The end of the American empire is going to be rough. There is no doubt that many working class folks will suffer as our economy continues to crash. Interesting dimension — the L.A. Times notes that we are in a car crunch — not enough automobiles for the American market — thus the prices are high.
The cause identified for this shortage is the earthquake which killed more than 14,000 people (official police estimate), left uncontrolled mox reactors dumping nuclear fuel into the ocean air and water, and wrecked people’s homes and businesses. Given the chance, we’d rather read disaster in terms of the impact on our consumer market. News stories about radiation abatement and the deadly nuclear reactor don’t get coverage, but we get the explicit run down of how much the earthquake and tsunami hurt the run of 2011 Hondas.
“Although automakers will work hard to catch up during the second half of this year, ultimately about 700,000 vehicles will never be built because of the quake.
The shortfall has allowed Toyota and competitors such as General Motors Co. and Ford Motor Co. to raise sticker prices.”
This is capitalist semiotics at it’s most refined — there is no doubt that natural disasters have an impact on business — but it is the prioritizing of the disruption of automobile production as it impacts United States consumers that seems so grimy to me.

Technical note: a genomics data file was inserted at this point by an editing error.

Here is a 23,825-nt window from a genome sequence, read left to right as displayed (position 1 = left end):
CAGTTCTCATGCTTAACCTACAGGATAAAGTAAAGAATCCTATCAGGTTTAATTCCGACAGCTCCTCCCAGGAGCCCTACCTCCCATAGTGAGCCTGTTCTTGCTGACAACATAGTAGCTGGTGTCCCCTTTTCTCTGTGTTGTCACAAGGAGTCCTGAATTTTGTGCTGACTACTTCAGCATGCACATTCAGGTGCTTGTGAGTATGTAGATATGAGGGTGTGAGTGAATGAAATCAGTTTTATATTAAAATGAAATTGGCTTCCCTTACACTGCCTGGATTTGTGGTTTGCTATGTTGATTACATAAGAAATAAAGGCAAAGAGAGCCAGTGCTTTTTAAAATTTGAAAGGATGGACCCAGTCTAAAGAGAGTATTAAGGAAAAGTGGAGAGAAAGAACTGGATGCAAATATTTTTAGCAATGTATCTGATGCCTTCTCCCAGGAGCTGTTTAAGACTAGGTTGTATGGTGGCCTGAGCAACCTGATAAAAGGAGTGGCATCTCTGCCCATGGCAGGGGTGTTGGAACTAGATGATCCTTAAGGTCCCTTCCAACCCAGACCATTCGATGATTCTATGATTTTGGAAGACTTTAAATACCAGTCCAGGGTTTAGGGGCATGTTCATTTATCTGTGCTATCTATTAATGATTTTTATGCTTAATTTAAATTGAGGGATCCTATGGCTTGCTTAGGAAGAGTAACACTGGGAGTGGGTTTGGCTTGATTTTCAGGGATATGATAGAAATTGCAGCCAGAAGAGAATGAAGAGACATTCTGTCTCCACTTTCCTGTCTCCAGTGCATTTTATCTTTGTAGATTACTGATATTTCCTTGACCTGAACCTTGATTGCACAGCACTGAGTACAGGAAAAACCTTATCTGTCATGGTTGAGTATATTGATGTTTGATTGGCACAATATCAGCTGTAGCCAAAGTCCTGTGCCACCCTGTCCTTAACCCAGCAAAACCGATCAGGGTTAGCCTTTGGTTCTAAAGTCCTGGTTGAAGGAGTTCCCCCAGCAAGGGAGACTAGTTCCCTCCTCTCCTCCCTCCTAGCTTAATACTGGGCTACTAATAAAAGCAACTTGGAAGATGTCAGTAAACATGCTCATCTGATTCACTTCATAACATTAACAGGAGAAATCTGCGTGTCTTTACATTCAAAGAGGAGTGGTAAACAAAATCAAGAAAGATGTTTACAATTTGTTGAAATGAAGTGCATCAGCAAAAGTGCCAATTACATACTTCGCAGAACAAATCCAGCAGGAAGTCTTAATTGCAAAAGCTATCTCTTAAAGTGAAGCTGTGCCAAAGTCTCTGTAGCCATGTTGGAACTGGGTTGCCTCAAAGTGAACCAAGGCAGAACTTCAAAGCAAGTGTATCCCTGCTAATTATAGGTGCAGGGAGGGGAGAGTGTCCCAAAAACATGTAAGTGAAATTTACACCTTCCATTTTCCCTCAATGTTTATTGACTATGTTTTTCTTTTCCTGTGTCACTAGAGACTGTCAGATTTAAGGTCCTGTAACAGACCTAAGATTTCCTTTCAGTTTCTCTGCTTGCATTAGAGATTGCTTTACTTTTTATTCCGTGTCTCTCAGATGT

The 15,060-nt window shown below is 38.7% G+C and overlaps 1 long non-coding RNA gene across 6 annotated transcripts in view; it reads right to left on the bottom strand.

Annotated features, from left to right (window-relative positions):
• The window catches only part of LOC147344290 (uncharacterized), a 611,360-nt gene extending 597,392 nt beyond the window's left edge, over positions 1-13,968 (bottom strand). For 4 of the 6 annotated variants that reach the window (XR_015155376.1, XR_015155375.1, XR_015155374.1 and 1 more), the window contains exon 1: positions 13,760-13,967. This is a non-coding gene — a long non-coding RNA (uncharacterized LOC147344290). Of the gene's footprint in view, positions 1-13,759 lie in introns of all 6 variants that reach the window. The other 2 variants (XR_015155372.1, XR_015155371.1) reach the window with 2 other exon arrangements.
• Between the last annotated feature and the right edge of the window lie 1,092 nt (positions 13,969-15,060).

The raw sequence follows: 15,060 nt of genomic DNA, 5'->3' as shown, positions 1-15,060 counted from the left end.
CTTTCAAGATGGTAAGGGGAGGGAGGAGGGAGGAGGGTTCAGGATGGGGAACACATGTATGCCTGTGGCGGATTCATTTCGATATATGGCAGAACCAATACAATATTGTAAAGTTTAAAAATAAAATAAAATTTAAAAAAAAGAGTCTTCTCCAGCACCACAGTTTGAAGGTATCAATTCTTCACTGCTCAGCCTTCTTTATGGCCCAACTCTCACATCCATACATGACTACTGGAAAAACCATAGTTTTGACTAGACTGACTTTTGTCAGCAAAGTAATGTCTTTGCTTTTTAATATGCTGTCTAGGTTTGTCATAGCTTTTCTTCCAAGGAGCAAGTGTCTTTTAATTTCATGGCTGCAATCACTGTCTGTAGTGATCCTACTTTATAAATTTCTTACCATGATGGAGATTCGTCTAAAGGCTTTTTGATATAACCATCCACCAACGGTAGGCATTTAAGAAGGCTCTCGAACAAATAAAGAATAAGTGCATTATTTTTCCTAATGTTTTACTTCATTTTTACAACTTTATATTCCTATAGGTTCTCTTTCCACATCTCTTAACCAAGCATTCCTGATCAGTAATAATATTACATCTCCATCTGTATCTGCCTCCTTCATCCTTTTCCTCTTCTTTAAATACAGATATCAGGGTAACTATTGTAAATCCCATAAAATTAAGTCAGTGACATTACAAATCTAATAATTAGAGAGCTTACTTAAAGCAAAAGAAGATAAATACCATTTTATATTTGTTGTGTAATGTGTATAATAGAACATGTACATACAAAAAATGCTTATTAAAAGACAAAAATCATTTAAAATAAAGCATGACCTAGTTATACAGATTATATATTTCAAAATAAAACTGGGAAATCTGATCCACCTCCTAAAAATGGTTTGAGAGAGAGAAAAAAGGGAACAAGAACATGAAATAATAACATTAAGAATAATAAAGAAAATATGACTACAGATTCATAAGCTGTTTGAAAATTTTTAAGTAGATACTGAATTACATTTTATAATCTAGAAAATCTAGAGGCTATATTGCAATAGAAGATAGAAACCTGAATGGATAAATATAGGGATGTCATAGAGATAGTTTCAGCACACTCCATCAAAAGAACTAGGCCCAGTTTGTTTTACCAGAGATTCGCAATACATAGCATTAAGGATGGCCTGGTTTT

For those who make a living selling cars, this story is particularly important. So as the article progresses, they note that one result has been an enormous surge in the trade-in value of cars:
In 2007, a 3-year-old Ford Explorer would bring about $7,100 as a trade-in for a new car. Now, a 3-year-old Explorer gets double that amount — $14,200 — according to auto price information company Kelley Blue Book. The trade-in value for a 3-year-old Honda Civic has jumped by $3,500 to $12,200 in the same period.
Another way of reading this change is to note the declining value of the dollar. American money is less valuable — and this makes all the valuable goods cheap for other countries to buy. If you are over thirty, then you probably remember the phenomenon of travelling to other countries for a “deal” — well, now the United States looks like a deal.
I’m not all that concerned about the actual corporations who make money off of these transactions — but the folks who need transportation and can’t afford a safe used car are going to struggle. The United States is a nation which holds fierce the right to individual automobile transit, and has stubbornly refused to invest in public transportation.